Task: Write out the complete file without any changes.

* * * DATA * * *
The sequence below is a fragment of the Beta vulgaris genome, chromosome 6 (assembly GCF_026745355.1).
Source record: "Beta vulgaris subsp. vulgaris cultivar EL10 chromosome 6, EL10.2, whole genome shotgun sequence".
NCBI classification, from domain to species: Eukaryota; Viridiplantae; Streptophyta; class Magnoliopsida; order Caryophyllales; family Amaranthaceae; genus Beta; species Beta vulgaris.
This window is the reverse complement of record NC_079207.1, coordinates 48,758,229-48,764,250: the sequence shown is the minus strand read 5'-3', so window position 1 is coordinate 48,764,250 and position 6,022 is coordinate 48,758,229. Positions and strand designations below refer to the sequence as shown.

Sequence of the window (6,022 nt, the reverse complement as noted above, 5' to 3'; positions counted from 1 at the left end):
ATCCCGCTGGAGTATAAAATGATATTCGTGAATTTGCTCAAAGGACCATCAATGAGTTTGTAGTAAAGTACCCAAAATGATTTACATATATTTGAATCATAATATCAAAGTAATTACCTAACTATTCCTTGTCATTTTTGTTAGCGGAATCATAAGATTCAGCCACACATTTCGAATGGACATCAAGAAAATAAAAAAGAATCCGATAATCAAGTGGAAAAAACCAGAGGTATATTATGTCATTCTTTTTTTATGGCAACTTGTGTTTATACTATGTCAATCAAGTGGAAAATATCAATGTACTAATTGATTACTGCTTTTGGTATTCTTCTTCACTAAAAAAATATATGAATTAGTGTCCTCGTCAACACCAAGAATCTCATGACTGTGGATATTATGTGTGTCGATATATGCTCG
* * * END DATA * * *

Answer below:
The sequence below is a fragment of the Beta vulgaris genome, chromosome 6 (assembly GCF_026745355.1).
Source record: "Beta vulgaris subsp. vulgaris cultivar EL10 chromosome 6, EL10.2, whole genome shotgun sequence".
NCBI classification, from domain to species: Eukaryota; Viridiplantae; Streptophyta; class Magnoliopsida; order Caryophyllales; family Amaranthaceae; genus Beta; species Beta vulgaris.
This window is the reverse complement of record NC_079207.1, coordinates 48,758,229-48,764,250: the sequence shown is the minus strand read 5'-3', so window position 1 is coordinate 48,764,250 and position 6,022 is coordinate 48,758,229. Positions and strand designations below refer to the sequence as shown.

Sequence of the window (6,022 nt, the reverse complement as noted above, 5' to 3'; positions counted from 1 at the left end):
ATCCCGCTGGAGTATAAAATGATATTCGTGAATTTGCTCAAAGGACCATCAATGAGTTTGTAGTAAAGTACCCAAAATGATTTACATATATTTGAATCATAATATCAAAGTAATTACCTAACTATTCCTTGTCATTTTTGTTAGCGGAATCATAAGATTCAGCCACACATTTCGAATGGACATCAAGAAAATAAAAAAGAATCCGATAATCAAGTGGAAAAAACCAGAGGTATATTATGTCATTCTTTTTTTATGGCAACTTGTGTTTATACTATGTCAATCAAGTGGAAAATATCAATGTACTAATTGATTACTGCTTTTGGTATTCTTCTTCACTAAAAAAATATATGAATTAGTGTCCTCGTCAACACCAAGAATCTCATGACTGTGGATATTATGTGTGTCGATATATGCTCG